BACKGROUND: Pulmonary hypertension and subsequent right ventricular (RV) failure are associated with high morbidity and mortality. Prognosis is determined by occurrence of RV failure. Currently, adequate treatment for RV failure is lacking. Further research into the molecular basis for the development of RV failure as well as the development of better murine models of RV failure are therefore imperative. We hypothesize that adding a low-copper diet to chronic hypoxia in mice reinforces their individual effect and that the combination of mild pulmonary vascular remodeling and capillary rarefaction, induces RV failure. METHODS: Six week old mice were subjected to normoxia (N; 21% O2) or hypoxia (H; 10% O2) during a period of 8 weeks and received either a normal diet (Cu+) or a copper depleted diet (Cu-). Cardiac function was assessed by echocardiography and MRI analysis. RESULTS AND CONCLUSION: Here, we characterized a mouse model of chronic hypoxia combined with a copper depleted diet and demonstrate that eight weeks of chronic hypoxia (10%) is sufficient to induce RV hypertrophy and subsequent RV failure. Addition of a low copper diet to hypoxia did not have any further deleterious effects on right ventricular remodeling.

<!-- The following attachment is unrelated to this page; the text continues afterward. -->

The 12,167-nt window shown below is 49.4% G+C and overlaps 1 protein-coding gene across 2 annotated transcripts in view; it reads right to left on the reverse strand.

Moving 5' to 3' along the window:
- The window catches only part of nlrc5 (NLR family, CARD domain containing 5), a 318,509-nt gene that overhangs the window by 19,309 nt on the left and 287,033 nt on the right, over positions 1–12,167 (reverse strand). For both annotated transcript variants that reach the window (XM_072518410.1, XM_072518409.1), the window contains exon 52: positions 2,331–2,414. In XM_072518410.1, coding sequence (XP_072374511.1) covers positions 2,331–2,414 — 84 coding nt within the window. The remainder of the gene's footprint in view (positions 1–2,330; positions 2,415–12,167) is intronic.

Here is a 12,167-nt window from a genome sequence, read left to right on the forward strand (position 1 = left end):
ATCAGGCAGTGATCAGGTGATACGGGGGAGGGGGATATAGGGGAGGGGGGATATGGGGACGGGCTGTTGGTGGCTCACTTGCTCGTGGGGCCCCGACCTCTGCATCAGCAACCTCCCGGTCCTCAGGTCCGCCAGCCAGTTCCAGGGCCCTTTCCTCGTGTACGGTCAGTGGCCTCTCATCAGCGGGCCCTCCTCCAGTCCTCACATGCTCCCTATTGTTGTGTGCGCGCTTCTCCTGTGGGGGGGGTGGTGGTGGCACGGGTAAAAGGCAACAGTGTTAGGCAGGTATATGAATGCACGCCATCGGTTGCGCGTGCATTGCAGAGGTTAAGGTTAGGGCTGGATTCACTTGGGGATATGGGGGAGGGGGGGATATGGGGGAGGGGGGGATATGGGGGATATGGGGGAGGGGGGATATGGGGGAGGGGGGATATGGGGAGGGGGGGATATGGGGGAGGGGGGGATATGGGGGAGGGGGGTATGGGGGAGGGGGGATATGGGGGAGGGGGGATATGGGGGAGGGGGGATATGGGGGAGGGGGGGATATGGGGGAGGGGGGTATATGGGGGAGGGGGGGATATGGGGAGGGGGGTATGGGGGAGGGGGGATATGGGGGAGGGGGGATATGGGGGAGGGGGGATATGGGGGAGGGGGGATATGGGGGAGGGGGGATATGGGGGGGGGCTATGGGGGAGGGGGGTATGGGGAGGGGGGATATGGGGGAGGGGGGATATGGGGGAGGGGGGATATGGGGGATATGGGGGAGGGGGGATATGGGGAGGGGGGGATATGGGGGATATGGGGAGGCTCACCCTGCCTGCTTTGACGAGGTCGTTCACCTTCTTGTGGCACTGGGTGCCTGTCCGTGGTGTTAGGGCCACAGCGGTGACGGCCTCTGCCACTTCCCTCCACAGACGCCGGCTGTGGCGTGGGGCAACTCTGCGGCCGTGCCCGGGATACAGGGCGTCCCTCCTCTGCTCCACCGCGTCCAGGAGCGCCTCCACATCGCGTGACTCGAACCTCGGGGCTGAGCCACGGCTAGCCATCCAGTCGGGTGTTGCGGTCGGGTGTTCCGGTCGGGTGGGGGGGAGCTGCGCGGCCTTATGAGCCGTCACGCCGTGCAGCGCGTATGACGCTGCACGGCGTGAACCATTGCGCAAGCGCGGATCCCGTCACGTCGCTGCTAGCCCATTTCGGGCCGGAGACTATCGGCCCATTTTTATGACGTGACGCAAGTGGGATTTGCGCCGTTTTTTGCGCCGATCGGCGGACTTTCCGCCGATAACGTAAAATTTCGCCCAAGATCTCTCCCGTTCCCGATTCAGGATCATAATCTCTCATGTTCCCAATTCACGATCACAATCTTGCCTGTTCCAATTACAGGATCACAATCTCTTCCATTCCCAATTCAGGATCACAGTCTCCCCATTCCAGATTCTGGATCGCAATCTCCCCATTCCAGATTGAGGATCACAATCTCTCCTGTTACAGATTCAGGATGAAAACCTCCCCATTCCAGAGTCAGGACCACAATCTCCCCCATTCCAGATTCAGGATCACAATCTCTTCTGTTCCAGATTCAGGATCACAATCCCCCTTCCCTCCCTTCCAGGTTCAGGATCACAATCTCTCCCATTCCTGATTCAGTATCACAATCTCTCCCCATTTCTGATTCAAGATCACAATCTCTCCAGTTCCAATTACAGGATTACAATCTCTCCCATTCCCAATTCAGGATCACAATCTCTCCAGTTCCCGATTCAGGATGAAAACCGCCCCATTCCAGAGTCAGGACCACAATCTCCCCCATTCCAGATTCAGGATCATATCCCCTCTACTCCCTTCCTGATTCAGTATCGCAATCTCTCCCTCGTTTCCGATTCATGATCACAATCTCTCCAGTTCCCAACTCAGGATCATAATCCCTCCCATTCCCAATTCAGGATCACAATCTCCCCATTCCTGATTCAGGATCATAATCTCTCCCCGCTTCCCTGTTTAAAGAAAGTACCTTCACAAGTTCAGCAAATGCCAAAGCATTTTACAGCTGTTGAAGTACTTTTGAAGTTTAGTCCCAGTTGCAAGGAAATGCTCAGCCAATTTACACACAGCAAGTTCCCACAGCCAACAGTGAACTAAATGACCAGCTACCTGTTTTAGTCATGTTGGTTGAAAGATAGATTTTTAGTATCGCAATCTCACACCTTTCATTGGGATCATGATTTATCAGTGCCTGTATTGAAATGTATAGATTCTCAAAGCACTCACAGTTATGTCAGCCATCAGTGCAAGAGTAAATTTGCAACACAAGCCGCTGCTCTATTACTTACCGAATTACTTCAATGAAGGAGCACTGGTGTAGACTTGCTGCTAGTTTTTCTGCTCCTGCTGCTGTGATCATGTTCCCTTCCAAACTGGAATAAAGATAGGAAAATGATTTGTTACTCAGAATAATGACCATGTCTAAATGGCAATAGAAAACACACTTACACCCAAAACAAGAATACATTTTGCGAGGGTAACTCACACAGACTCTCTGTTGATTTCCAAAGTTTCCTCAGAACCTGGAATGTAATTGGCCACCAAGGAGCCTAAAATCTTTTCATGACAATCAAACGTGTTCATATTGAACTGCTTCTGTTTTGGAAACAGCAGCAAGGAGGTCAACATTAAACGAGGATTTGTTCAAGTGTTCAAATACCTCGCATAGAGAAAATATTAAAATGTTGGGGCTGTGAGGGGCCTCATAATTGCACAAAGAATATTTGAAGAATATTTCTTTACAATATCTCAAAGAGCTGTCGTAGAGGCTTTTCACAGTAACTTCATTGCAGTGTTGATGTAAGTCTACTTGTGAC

- PULMONARY ARTERIAL-HYPERTENSION
- NULL MICE